Only on the rarest occasion does the finale of a television show satisfy its viewers wholeheartedly. The amount of TV series we've fallen in love with, stayed loyal to and invested our time watching throughout the seasons, and then were left feeling underwhelmed, disappointed or just flat out betrayed by the end, is too high a number to count. Every once in a while, though, a show will finish off on just the right note, at just the right time, and we're able to turn off our TVs and carry on with our lives in complete satisfaction. Here are four shows that tied up their plot lines and character arches perfectly into a neat little bow, leaving us beaming at our screens long after the finale had ended.
- Schitt's Creek
The six-season-long Canadian television show, which ran on CBC and later gained popularity on Netflix, ended in the way the show's creator (and lead actor), Daniel Levy, had planned. In an article with Variety, Levy said his goal was to have the initially materialistic and money-minded Rose family "realize the value of love" by the end of the show. He did exactly that, and fans couldn't have asked for anything more.
- Parks and Recreation
NBC's fun-loving, quirky yet comedic sitcom Parks and Recreation ended on the highest note possible. After seven seasons of both standalone and continuous plot lines, the show's time-jumping finale packed in just the right amount of sentimental moments, reflecting character growth and concluding story arches as well as planting plenty of easter eggs for longtime fans to enjoy (and we ate them up).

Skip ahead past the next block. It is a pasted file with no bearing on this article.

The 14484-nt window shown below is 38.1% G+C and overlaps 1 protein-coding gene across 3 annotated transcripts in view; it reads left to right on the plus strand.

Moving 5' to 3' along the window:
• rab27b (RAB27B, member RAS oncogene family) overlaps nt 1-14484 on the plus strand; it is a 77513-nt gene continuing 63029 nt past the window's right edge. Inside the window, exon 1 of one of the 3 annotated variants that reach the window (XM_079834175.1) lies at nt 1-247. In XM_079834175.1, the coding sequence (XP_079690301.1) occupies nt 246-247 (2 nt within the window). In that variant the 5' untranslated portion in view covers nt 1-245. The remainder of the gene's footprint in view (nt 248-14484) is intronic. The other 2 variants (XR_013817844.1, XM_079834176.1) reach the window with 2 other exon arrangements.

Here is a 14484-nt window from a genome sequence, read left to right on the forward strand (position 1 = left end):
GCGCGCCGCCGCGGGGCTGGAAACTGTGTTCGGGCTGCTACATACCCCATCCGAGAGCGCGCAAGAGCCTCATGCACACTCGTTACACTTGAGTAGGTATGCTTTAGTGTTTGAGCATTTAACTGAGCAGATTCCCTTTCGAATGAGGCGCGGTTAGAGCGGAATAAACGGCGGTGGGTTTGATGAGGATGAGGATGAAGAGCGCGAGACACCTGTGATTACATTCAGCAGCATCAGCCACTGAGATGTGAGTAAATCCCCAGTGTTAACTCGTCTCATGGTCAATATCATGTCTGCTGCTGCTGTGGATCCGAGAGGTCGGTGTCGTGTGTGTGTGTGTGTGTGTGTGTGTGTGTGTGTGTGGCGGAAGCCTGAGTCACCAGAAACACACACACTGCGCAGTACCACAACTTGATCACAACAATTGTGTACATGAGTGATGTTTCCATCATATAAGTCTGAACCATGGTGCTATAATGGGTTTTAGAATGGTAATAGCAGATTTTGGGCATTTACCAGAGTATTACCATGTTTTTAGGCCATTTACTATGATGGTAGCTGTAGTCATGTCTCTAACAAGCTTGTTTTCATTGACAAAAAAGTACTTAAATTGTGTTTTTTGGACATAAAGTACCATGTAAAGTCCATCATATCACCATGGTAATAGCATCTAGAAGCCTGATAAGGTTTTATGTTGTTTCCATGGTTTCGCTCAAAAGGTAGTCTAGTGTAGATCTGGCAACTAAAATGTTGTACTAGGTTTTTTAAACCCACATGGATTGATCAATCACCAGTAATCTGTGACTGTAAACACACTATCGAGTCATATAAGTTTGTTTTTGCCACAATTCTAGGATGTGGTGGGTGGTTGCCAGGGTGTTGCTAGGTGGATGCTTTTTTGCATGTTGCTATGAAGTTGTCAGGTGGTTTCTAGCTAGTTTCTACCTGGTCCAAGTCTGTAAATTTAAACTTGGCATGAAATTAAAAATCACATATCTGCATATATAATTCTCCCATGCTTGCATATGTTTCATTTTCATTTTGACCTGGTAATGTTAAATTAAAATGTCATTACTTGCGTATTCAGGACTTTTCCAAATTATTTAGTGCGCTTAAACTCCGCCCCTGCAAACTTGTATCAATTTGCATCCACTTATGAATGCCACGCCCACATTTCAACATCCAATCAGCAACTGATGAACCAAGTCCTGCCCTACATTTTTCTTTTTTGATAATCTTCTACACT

- The Americans
The action-packed period drama, which followed two KGB spies undercover as the average all-American family in Washington D.C., aged like wine straight through to the end. Between its star leads and real-life married couple Keri Russell and Matthew Rhys, the show was able to carry its dramatic storylines all while incuding high-intensity, high-quality action scenes. According to Insider, while Season 1 ranked well on Rotten Tomatoes at 87%, Season 6 did even better at 99%.
- Mad Men
In the seven-season-long series centering around the rises and falls of New York City's big shot ad executive Don Draper, no scene is as ambiguous or as unforgettable as the show's final few minutes. While the finale gives the show's supporting characters justifiable and satisfying conclusions to each of their storylines, Jon Hamm's Don Draper gets a relatively open ending to his story arc, leaving it up to the fans to decide how we want the show to end. In a public discussion with author A.M Homes in the New York Public Library, Matthew Weiner, the show's creator, said he was "so grateful we got to do [the ending] and we were allowed to end it how and when we wanted to." So were we, Matthew. So were we.